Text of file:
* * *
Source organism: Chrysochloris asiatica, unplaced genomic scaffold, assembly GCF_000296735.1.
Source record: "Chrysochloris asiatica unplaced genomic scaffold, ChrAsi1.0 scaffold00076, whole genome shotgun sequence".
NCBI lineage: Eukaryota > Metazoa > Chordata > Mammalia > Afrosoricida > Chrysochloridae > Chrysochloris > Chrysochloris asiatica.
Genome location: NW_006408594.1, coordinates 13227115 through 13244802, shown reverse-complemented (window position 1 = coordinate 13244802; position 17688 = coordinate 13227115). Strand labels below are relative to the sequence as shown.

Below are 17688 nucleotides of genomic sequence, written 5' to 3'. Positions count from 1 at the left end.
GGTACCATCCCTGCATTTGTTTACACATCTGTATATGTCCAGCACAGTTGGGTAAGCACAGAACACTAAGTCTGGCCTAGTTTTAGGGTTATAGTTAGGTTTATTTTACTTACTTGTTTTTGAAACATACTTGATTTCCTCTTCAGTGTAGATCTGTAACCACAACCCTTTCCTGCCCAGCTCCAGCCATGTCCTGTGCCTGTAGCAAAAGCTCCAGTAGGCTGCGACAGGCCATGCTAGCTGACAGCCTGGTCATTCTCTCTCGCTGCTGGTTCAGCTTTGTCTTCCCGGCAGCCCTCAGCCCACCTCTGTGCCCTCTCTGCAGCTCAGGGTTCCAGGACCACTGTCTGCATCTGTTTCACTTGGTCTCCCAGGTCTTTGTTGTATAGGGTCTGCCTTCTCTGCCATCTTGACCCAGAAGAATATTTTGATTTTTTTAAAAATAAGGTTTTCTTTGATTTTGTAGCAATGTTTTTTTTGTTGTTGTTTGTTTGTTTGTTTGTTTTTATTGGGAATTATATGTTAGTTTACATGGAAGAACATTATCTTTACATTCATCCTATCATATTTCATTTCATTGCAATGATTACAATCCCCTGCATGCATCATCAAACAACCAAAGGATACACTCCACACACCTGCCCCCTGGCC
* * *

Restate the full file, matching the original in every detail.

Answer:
Source organism: Chrysochloris asiatica, unplaced genomic scaffold, assembly GCF_000296735.1.
Source record: "Chrysochloris asiatica unplaced genomic scaffold, ChrAsi1.0 scaffold00076, whole genome shotgun sequence".
NCBI lineage: Eukaryota > Metazoa > Chordata > Mammalia > Afrosoricida > Chrysochloridae > Chrysochloris > Chrysochloris asiatica.
Genome location: NW_006408594.1, coordinates 13227115 through 13244802, shown reverse-complemented (window position 1 = coordinate 13244802; position 17688 = coordinate 13227115). Strand labels below are relative to the sequence as shown.

Below are 17688 nucleotides of genomic sequence, written 5' to 3'. Positions count from 1 at the left end.
GGTACCATCCCTGCATTTGTTTACACATCTGTATATGTCCAGCACAGTTGGGTAAGCACAGAACACTAAGTCTGGCCTAGTTTTAGGGTTATAGTTAGGTTTATTTTACTTACTTGTTTTTGAAACATACTTGATTTCCTCTTCAGTGTAGATCTGTAACCACAACCCTTTCCTGCCCAGCTCCAGCCATGTCCTGTGCCTGTAGCAAAAGCTCCAGTAGGCTGCGACAGGCCATGCTAGCTGACAGCCTGGTCATTCTCTCTCGCTGCTGGTTCAGCTTTGTCTTCCCGGCAGCCCTCAGCCCACCTCTGTGCCCTCTCTGCAGCTCAGGGTTCCAGGACCACTGTCTGCATCTGTTTCACTTGGTCTCCCAGGTCTTTGTTGTATAGGGTCTGCCTTCTCTGCCATCTTGACCCAGAAGAATATTTTGATTTTTTTAAAAATAAGGTTTTCTTTGATTTTGTAGCAATGTTTTTTTTGTTGTTGTTTGTTTGTTTGTTTGTTTTTATTGGGAATTATATGTTAGTTTACATGGAAGAACATTATCTTTACATTCATCCTATCATATTTCATTTCATTGCAATGATTACAATCCCCTGCATGCATCATCAAACAACCAAAGGATACACTCCACACACCTGCCCCCTGGCC